Following on from this, the average internet user is an impatient being, with any loading time over three seconds being much too long a wait. Ensure that your web pages load quickly and if they don’t, work on ways to remedy this. Take a look at our blog on tackling block rendering here and also this blog, which focuses particularly on imagery use on websites and how it can impact your loading time. If you want to test your own loading time, try this tool from Google. It may sound like a small issue, but the ease of use and convenience of a website has a huge impact on how your website performs in terms of visitors, which leads us on to our next point.
Accessibility on your website must be considered. No visitor likes a website that’s hard to navigate or unpredictable when loading. Keep your web host reliable and your website design as easy to use as you can. Try having an outsider navigate your website and take notes on it usability as a lesson in it’s strengths and weaknesses, from there you can work on any changes that might need to be made (these can be as simple as adjusting your terminology so that it is less internal in focus, restructuring content, changing navigation aids, etc). These are the foundations of success.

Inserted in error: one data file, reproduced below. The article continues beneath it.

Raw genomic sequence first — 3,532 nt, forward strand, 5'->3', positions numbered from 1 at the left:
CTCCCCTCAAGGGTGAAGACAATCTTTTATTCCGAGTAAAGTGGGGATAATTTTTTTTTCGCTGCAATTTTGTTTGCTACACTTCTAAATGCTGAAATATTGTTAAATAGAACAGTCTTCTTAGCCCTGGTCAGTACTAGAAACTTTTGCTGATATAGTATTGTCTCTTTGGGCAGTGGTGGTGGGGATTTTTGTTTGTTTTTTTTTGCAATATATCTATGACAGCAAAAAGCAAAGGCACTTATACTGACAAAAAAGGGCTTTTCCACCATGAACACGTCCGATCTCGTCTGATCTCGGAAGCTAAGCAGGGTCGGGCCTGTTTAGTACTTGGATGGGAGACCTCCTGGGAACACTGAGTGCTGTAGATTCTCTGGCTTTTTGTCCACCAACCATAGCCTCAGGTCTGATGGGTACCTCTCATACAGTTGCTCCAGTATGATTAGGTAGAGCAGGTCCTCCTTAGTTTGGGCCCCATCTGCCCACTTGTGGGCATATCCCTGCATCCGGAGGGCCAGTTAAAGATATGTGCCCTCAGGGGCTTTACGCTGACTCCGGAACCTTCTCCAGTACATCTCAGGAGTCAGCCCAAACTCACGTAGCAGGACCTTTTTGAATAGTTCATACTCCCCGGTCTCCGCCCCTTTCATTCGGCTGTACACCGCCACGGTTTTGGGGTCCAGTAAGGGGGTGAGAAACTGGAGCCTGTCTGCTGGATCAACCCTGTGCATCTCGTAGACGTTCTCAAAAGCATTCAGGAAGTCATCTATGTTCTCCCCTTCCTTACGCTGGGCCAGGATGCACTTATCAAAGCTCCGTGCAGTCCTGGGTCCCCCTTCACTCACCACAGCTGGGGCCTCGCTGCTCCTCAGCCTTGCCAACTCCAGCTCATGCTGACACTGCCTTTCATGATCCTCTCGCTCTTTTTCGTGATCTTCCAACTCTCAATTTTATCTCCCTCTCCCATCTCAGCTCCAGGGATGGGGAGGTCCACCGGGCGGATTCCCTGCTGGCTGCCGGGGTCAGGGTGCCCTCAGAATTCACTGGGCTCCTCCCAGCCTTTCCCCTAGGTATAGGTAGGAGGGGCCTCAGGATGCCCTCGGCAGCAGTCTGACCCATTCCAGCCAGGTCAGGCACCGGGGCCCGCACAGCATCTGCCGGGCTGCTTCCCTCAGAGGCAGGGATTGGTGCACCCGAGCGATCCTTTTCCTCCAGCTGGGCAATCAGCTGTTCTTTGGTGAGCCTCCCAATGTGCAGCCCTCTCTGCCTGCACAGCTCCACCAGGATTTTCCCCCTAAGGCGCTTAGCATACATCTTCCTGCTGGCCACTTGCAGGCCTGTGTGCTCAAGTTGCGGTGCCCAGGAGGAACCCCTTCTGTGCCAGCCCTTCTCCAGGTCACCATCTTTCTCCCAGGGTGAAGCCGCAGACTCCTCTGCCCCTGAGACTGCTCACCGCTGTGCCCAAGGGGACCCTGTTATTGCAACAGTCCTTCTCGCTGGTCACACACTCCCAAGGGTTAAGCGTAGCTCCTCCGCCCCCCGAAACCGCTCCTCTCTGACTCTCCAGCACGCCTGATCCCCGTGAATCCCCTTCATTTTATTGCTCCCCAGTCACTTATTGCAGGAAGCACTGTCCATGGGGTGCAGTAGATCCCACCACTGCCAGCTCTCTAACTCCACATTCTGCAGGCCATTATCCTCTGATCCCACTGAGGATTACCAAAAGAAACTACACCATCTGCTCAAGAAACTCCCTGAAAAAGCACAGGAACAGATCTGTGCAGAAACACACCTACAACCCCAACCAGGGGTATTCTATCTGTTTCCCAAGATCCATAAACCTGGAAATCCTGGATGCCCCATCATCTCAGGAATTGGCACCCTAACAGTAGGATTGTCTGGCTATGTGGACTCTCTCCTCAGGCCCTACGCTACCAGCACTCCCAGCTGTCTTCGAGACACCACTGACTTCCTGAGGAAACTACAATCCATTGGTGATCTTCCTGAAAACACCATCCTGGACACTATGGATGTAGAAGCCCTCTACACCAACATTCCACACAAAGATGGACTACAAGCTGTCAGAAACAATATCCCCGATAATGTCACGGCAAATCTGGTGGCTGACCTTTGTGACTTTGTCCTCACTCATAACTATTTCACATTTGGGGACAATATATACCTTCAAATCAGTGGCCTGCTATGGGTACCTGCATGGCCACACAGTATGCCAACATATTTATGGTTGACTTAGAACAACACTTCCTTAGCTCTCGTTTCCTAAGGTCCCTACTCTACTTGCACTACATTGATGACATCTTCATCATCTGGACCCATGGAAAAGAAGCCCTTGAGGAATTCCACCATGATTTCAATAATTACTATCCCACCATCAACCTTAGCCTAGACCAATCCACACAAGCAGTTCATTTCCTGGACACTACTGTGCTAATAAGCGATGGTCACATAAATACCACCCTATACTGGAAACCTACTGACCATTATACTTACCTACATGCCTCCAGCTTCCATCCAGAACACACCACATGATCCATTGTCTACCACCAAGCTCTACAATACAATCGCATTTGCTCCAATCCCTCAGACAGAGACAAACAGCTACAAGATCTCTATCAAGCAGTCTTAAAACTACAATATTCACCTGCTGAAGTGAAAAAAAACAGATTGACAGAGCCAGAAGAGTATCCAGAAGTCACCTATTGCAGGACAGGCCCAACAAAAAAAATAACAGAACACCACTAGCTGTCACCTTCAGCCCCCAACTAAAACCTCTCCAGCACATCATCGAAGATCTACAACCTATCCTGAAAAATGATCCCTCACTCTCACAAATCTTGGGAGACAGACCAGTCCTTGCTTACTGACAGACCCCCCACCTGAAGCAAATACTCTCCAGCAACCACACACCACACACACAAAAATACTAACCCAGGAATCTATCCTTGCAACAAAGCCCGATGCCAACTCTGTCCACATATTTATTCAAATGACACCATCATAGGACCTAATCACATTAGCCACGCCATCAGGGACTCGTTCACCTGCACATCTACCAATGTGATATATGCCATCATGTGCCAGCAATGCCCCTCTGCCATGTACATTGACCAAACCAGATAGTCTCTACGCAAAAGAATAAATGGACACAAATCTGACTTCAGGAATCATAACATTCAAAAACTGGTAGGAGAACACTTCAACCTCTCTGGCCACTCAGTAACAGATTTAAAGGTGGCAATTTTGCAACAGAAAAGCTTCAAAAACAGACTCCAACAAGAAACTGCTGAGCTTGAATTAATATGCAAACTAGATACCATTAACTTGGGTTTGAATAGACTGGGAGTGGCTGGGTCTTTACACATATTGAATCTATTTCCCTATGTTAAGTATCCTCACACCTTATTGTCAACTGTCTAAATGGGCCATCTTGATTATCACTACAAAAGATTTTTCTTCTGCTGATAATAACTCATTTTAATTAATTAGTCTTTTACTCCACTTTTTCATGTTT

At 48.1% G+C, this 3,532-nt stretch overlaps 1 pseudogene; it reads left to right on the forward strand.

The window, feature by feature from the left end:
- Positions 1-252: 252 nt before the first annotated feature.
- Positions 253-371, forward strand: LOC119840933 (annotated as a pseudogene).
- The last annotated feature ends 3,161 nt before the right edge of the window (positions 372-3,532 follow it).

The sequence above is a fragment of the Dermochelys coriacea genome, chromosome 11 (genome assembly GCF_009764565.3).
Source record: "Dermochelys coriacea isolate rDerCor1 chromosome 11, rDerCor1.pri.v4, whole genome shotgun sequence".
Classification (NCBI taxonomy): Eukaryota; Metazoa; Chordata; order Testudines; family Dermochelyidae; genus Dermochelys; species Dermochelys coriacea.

It goes without saying that increasing Twitter engagement means your content has to be “click-worthy”, whether that’s on a link, the play button on a video or a retweet, you want people to interact with your content. Each tweet gives you 280 characters to play with and that isn’t an awful lot. To be successful on Twitter you have to be creative and smart. Don’t oversaturate your content with things that distract from the actual objective of your tweet. If you have a link that you want people to click on, don’t include other links in the tweet. One tweet = one link. Include relevant calls to action (CTA’s), if there’s something, in particular, you want your followers to do, ask them to do it. “Like and Retweet this tweet to enter the competition!”, “Follow us for more information on…”, “Click on the link to check out the blog!”. Use actionable wording to encourage people to do more with your content - if you don’t ask, you don’t get!
Thankfully, Twitter allows you to retweet or quote a tweet with your own content. This means you can reshare important things, without spamming your followers with the same content over and over again. Although it is good to repurpose content (putting out the same link or copy with a varying factor), repeatedly sharing the exact same content is likely to result in lethargy or, worse, an unfollow. Instead, make use of the retweet and quote tweet function to remind people about the content when you need to. If you do want to use the same link several times, ensure that there are variants changed each time, like the copy, the hashtags used or the imagery.